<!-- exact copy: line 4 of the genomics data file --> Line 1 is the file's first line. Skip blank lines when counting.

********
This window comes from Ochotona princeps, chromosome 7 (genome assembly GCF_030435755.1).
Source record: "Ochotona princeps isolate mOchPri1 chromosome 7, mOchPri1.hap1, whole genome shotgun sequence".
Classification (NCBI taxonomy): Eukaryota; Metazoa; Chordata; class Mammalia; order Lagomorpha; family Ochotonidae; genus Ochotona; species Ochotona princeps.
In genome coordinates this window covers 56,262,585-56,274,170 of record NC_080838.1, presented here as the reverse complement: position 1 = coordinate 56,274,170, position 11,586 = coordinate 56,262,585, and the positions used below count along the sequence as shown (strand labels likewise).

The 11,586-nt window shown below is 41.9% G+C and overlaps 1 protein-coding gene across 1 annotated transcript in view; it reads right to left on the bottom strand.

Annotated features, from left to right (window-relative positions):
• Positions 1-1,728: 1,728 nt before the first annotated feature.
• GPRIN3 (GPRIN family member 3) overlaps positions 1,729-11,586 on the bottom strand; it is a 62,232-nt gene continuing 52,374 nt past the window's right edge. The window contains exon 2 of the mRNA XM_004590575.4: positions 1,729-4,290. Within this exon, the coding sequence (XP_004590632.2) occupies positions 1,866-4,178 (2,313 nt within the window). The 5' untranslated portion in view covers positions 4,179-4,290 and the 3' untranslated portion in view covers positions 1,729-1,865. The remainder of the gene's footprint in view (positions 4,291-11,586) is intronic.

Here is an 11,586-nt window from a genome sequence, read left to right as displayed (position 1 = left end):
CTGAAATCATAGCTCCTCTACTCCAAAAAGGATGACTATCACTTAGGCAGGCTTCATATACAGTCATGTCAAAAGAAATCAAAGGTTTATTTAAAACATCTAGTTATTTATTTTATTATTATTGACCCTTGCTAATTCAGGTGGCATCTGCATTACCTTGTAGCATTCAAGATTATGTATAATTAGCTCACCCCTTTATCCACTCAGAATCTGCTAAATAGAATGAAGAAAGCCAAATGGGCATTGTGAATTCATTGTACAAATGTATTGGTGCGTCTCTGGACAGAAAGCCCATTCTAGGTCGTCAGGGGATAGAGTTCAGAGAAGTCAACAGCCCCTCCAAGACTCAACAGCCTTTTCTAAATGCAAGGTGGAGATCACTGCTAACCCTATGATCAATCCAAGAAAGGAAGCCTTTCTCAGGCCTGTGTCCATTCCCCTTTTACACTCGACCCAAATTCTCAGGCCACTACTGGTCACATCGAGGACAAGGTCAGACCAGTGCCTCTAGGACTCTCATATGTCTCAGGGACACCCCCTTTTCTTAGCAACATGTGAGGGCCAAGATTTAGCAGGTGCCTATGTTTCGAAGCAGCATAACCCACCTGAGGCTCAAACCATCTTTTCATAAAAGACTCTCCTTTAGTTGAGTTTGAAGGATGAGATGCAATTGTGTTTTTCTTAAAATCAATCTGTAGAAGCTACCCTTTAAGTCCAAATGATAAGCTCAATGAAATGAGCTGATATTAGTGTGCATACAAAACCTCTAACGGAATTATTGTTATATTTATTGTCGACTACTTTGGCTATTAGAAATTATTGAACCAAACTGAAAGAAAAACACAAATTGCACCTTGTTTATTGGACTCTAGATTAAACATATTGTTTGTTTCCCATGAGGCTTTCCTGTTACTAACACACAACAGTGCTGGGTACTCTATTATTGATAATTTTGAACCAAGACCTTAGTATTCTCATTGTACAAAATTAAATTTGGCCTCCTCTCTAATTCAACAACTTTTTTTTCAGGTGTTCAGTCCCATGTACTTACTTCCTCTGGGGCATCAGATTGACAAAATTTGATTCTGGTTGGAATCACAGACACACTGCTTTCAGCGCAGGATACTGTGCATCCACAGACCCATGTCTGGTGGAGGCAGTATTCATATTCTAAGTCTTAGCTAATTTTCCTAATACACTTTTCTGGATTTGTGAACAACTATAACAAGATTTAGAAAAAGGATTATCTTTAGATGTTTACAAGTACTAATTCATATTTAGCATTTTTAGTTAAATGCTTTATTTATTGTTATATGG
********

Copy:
In genome coordinates this window covers 56,262,585-56,274,170 of record NC_080838.1, presented here as the reverse complement: position 1 = coordinate 56,274,170, position 11,586 = coordinate 56,262,585, and the positions used below count along the sequence as shown (strand labels likewise).